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Thank you Harley for introducing and analyzing the successful urban redevelopment project in Milan. I paid visit to Porta Nuova as well during the Milan study trip. At my first sight, I thought Milan was “a grey city”, as you said, until I travelled to the massive “urban oasis”.

In terms of the public open space in Porta Nuova, which covers around 70% of the whole development area, it serves as a network in wider scale, connecting the three adjacent districts separated by transport networks. When looking into the vast public open space in detail, I was impressed by the vibrant sense of public realm. Roughly, the public open space could be divided into two themes, leisure and commercial. The leisure park is covered with plants and trees for citizens to relax, while the commercial plaza surrounded by buildings has some fountains for visitors to have fun. Within the green park, an area is assigned as children park, as shown in the feature image. Different characters are incorporated into the landscape.

What’s more, I found Milanese were invited to take part in building the park together. Citizens were given seeds and planted them with professional guidance. On the one hand, participators would realize the importance of green park; on the other hand, it would make a difference on the social cohesion through public participation.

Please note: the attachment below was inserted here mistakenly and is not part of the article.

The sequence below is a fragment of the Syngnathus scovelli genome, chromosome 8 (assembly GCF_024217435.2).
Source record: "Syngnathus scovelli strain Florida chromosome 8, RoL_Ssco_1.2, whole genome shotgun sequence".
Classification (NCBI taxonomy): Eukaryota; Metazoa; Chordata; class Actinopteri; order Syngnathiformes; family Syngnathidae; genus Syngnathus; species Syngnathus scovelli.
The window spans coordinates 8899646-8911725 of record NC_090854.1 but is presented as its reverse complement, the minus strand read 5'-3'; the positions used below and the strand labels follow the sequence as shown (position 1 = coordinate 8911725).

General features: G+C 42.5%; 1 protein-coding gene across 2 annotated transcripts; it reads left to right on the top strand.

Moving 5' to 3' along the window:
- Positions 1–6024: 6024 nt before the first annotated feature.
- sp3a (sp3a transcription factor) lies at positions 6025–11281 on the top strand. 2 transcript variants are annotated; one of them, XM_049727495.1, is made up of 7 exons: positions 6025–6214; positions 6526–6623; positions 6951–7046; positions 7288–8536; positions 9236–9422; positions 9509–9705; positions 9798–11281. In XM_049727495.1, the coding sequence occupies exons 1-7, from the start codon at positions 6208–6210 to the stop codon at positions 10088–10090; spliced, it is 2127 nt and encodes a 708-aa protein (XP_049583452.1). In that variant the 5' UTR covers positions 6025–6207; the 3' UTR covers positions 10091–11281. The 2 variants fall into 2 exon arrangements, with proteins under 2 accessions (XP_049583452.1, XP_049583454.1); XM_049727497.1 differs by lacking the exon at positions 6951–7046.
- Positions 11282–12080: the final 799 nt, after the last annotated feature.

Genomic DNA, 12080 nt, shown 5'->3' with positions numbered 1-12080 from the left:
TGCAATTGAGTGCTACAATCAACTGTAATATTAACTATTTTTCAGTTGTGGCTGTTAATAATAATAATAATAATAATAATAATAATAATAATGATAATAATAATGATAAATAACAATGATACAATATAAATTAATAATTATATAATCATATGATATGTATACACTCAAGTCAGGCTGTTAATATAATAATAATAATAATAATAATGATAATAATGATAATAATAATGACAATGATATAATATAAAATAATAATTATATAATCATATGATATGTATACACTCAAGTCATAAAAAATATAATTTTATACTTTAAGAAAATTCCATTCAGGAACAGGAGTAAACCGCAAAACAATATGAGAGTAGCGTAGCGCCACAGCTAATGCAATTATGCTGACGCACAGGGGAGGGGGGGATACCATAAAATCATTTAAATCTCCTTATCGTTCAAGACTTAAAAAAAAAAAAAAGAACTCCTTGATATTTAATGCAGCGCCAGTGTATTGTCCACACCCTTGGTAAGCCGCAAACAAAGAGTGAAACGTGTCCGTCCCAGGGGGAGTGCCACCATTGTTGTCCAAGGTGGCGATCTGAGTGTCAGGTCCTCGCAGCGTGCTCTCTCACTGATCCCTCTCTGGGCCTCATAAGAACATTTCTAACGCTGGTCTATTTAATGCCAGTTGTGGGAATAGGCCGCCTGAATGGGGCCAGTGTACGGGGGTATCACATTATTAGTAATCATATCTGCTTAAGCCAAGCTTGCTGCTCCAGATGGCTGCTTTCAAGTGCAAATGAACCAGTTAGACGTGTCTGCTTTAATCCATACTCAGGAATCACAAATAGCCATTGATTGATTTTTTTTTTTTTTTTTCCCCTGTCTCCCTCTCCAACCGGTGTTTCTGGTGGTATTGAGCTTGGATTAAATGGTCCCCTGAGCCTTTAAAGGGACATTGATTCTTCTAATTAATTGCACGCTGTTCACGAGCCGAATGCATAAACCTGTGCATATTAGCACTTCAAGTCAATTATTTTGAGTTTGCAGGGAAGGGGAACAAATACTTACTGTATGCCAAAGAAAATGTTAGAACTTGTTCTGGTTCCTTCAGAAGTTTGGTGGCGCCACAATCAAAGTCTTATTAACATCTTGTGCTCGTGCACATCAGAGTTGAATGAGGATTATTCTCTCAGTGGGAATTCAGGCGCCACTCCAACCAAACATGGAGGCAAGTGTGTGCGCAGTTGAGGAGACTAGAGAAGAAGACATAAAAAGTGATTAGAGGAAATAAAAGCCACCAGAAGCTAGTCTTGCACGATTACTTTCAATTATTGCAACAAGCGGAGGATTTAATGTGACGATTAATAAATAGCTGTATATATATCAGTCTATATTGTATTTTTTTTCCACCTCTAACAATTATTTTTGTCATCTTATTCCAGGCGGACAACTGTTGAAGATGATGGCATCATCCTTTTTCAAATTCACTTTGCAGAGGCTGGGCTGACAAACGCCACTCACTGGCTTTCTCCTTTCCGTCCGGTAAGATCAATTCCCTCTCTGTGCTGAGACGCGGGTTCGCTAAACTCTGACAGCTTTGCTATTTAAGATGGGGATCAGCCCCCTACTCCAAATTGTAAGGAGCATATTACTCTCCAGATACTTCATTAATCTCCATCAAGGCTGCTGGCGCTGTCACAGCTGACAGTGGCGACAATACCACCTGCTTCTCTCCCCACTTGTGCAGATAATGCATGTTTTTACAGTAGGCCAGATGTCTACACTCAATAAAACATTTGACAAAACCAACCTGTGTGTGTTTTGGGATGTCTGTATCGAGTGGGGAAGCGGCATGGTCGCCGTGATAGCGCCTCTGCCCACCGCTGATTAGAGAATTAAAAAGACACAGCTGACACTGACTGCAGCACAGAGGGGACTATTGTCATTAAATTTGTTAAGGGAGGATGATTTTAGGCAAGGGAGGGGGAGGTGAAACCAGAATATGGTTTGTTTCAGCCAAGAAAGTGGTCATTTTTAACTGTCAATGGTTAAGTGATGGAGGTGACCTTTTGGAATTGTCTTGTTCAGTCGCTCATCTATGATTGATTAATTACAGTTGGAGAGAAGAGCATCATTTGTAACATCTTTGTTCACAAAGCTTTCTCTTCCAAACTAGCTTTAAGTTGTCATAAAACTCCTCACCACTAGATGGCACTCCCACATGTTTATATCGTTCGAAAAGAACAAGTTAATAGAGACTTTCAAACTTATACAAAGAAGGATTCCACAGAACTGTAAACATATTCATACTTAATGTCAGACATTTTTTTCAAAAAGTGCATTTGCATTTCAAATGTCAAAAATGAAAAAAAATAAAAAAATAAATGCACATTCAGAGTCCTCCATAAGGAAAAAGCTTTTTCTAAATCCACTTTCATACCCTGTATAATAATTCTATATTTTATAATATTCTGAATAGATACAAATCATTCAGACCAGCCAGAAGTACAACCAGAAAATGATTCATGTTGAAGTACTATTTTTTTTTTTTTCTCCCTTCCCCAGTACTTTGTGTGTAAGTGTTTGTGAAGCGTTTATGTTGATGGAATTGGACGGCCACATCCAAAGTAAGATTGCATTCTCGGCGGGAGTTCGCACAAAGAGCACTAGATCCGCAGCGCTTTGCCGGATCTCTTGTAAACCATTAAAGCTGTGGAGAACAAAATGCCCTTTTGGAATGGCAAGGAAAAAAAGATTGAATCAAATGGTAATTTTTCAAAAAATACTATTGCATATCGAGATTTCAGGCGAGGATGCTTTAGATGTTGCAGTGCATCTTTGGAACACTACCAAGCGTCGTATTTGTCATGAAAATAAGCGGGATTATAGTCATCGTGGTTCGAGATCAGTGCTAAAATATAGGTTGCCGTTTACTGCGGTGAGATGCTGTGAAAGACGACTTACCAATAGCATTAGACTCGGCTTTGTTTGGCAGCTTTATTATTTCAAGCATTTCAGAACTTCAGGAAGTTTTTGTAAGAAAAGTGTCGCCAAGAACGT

Patterns of flower beds in Porta Nuova green park (Source: Author’s own, 2019)

References:

[1] Hines., (2015). Porta Nuova. [pdf]. Available at <http://www.porta-nuova.com/pdf/PORTA%20NUOVA.pdf> [Accessed on 19 May 2019]

[2] Urbanfile., (2017). Milan | Porta Nuova – The Participating Tree Library. [online]. Available at <https://blog.urbanfile.org/2017/06/19/milano-porta-nuova-la-biblioteca-degli-alberi-partecipata/> [Accessed on 19 May 2019]

School of Architecture
Planning and Landscape
Newcastle upon Tyne
Tyne and Wear, NE1 7RU

Tel: 0191 208 6509

Email: nicola.rutherford@ncl.ac.uk


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